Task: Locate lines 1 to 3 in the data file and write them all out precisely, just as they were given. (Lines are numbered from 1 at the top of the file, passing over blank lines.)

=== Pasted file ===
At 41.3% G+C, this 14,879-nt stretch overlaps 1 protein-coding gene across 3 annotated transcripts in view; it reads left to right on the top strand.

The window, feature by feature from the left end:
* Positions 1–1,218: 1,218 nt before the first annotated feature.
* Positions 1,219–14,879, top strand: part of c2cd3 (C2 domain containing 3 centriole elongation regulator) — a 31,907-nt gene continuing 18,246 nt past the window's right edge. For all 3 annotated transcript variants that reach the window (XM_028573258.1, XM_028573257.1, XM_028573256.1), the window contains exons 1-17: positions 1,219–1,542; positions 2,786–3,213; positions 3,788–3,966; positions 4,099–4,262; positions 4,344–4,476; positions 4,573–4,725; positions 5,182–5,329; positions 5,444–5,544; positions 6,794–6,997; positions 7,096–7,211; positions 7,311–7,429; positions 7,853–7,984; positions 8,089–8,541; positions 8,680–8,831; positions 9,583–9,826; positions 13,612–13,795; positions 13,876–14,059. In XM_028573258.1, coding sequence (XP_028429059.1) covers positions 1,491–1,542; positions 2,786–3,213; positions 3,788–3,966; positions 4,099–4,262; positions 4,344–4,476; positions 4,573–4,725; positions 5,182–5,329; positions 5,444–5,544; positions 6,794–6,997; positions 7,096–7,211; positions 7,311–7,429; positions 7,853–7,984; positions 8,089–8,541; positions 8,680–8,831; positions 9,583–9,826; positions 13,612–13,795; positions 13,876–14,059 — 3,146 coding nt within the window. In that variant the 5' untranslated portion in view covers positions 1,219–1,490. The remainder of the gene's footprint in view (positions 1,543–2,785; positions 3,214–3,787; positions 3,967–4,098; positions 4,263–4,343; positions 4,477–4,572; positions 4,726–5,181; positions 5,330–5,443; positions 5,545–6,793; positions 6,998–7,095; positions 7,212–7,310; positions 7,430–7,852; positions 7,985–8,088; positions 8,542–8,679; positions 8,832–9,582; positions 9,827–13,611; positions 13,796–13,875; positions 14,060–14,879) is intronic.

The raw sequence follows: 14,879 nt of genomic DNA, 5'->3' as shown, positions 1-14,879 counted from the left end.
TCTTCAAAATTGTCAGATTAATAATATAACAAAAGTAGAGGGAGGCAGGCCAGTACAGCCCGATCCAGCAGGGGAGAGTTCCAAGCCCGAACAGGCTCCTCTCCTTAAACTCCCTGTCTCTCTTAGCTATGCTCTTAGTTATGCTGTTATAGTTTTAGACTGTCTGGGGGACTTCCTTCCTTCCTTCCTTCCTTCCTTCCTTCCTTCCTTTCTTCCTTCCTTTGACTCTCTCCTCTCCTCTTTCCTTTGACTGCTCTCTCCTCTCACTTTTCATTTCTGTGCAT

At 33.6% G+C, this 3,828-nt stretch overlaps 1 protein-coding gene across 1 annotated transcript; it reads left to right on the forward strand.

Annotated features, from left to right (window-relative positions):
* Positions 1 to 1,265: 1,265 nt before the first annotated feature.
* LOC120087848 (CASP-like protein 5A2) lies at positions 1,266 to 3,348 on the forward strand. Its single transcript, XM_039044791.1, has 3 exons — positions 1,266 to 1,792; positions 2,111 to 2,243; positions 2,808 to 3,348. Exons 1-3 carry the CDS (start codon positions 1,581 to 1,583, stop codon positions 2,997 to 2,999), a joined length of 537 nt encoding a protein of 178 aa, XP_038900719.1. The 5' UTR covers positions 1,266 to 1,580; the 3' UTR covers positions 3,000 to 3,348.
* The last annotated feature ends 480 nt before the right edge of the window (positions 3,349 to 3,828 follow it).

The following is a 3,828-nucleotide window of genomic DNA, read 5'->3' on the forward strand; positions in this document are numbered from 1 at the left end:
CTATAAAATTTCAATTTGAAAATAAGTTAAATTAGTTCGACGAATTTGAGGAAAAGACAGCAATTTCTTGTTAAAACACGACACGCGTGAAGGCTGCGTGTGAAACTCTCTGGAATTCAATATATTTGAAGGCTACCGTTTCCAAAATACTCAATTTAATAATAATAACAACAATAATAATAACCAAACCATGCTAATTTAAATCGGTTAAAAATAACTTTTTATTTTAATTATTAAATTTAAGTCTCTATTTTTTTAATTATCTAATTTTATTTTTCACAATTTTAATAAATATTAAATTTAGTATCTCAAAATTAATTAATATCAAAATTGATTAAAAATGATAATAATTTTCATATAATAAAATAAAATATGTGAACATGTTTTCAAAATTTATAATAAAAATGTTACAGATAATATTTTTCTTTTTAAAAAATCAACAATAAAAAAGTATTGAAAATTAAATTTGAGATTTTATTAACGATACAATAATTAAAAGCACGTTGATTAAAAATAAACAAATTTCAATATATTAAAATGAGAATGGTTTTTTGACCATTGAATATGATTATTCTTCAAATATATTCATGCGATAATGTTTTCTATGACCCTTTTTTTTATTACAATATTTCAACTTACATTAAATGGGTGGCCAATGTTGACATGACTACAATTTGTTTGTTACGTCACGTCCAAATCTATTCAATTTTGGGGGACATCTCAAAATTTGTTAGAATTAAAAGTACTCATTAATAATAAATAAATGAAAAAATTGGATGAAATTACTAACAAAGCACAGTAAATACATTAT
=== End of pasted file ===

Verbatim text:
At 41.3% G+C, this 14,879-nt stretch overlaps 1 protein-coding gene across 3 annotated transcripts in view; it reads left to right on the top strand.

The window, feature by feature from the left end:
* Positions 1–1,218: 1,218 nt before the first annotated feature.